Can’t see the wood for the trees?

There is an Aborigine tribe whose counting system only has words for “one”, “two” and “many”. I was reminded of this earlier in the week when I passed an electronic sign (pictured) on the outskirts of Worcester which tells drivers how many car parking spaces are available at the main car parks in the city. It made me wonder whether the information on the sign was too detailed. Do I need to know exactly how many spaces there are in each car park?
I then started to think about business information and whether this can also be too detailed sometimes. And what are the downsides of excessive detail? I think there are three areas of risk:
Data gathering – probably obvious, but gathering higher levels of detail is generally going to take more time and money. However, in some instances for example where the information is collected mechanically rather than by a person, it may have to be collected at a very detailed level.
Sharing & reporting – creating reporting systems that offer a high level of detail is usually going to be more complex and expensive. Creating the reports can also be more time-consuming.
The first two risks are probably the best understood as the ‘costs’ of too much detail are usually borne by those responsible for collecting and sharing it. By contrast, the third area of risk, is in my experience the least appreciated, and potentially the most damaging. When we receive excessive detail, a number of things can happen. Firstly, we get drawn into the detail and lose our ability to “see the wood for the trees”. Secondly, we may start to doubt the credibility of the data; sometimes a high level of detail can look false, causing us to doubt the quality, timeliness of even the methods used to collect the information. Worst of all, when faced with too much detail we may just decide not to read it at all!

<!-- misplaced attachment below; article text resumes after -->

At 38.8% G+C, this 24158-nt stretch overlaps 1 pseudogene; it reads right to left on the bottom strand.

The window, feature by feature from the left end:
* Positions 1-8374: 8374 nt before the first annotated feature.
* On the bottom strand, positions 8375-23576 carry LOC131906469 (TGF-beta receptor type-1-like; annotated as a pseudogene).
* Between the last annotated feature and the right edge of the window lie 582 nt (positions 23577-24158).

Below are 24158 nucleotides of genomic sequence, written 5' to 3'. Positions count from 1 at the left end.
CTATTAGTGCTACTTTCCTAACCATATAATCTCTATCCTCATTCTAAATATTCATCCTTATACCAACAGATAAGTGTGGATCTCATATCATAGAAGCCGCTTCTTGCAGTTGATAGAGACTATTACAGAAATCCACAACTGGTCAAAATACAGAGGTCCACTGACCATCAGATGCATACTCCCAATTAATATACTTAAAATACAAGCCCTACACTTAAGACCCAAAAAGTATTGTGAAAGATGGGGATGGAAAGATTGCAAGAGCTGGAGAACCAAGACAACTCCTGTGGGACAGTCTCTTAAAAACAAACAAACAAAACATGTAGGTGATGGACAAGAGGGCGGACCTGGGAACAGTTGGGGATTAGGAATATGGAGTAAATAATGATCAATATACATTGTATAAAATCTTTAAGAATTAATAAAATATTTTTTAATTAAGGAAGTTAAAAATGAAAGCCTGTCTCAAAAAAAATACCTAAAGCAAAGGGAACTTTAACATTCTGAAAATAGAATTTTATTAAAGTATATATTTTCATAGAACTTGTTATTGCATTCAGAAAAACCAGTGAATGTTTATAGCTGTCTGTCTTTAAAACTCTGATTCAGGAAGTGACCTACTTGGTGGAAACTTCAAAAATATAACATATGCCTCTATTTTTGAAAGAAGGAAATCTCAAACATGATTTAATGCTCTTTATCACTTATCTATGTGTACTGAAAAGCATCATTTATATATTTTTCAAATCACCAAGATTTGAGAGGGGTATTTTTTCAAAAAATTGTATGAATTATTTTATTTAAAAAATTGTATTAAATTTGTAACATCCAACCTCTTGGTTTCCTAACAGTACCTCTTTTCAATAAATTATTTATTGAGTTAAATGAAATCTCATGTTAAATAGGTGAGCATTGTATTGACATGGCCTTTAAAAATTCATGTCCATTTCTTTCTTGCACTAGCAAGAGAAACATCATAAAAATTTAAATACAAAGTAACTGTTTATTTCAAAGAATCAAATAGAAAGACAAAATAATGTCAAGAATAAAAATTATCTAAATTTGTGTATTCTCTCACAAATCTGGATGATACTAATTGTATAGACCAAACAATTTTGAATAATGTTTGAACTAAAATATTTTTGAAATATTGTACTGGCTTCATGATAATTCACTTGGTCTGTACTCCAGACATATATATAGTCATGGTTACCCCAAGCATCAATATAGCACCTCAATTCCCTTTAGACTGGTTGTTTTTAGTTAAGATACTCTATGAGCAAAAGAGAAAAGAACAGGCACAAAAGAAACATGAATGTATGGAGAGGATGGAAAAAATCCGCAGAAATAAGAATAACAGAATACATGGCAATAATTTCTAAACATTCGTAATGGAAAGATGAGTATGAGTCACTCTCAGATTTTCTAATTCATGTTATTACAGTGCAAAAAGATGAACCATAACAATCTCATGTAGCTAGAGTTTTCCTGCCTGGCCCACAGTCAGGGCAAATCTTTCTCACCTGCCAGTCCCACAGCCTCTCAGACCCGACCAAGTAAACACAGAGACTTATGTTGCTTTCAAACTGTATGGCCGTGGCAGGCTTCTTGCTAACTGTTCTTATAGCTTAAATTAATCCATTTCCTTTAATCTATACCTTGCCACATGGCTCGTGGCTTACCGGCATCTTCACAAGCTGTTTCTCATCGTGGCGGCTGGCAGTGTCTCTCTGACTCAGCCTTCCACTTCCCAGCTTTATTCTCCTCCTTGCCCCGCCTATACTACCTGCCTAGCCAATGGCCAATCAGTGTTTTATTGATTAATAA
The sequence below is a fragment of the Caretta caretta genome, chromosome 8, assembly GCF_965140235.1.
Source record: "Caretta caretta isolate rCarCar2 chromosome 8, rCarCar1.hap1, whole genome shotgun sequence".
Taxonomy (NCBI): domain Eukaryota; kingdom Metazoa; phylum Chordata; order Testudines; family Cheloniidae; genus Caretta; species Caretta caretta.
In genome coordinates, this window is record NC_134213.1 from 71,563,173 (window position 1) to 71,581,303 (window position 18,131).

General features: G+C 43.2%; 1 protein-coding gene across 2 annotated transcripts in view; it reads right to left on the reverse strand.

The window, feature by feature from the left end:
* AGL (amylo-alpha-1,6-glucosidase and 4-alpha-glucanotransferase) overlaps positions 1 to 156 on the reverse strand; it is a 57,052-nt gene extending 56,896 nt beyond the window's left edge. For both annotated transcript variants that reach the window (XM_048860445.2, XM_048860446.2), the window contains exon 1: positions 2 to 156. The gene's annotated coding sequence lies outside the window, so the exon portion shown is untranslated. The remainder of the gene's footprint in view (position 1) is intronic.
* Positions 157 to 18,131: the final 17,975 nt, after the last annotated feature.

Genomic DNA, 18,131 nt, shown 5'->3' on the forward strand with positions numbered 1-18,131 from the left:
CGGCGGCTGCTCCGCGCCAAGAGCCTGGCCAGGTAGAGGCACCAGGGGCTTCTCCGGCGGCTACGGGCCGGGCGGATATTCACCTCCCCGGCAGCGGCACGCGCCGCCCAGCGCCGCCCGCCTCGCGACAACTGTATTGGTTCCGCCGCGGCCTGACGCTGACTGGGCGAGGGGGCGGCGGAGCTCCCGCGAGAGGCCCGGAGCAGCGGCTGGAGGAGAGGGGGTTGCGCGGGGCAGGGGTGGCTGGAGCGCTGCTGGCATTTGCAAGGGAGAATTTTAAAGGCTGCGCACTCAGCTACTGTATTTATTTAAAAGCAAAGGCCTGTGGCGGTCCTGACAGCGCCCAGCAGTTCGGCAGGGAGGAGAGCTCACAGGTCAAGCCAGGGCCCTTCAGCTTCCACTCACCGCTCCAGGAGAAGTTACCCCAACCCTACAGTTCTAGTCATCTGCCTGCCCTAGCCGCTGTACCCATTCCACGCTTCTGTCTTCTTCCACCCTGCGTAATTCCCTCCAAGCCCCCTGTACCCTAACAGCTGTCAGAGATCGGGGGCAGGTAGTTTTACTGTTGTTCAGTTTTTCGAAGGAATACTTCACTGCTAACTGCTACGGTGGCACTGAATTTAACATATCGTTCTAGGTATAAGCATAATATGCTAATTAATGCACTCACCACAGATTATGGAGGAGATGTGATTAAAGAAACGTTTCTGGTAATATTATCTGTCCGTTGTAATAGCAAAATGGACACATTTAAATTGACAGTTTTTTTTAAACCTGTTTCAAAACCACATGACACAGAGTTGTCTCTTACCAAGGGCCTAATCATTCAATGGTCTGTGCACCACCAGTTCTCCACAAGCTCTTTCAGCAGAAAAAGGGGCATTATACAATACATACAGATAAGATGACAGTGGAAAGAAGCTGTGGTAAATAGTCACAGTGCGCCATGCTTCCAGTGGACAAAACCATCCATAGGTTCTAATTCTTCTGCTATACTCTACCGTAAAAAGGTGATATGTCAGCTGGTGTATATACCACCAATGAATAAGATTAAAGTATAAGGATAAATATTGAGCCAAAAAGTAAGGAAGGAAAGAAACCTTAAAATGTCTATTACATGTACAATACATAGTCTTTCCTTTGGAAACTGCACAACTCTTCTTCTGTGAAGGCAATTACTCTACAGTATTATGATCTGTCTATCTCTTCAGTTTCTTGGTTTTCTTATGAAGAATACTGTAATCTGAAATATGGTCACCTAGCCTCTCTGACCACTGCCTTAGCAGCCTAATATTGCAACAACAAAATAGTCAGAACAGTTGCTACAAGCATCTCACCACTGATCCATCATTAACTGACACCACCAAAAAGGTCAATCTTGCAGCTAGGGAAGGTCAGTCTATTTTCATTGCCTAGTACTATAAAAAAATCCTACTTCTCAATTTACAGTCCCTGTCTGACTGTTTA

How can we work out the ‘right’ level of detail? To me, it seems that as with marketing communications, we need to start with the ‘customer’ and work back. Too often, excessive detail is provided “just because we can”. If you can answer these three questions, I think it will help determine how much detail is required:
1. Who is it for?
2. What might they do as a result of receiving information on this particular metris – what are their options?
3. How much detail do they need to make a good choice from these options?
To return to the car park information signs then; the audience is me, the driver. The decision I need to make is which car park to go to. When I’m on the outskirts of Worcester, approximately 5-15 minutes away from the car parks in question, the only information I need is whether each car park is full, nearly full or has lots of spaces. Perhaps the signs could be modified so that instead of telling me exactly how many spaces there are, they simply say “None”, “Few” or “Lots”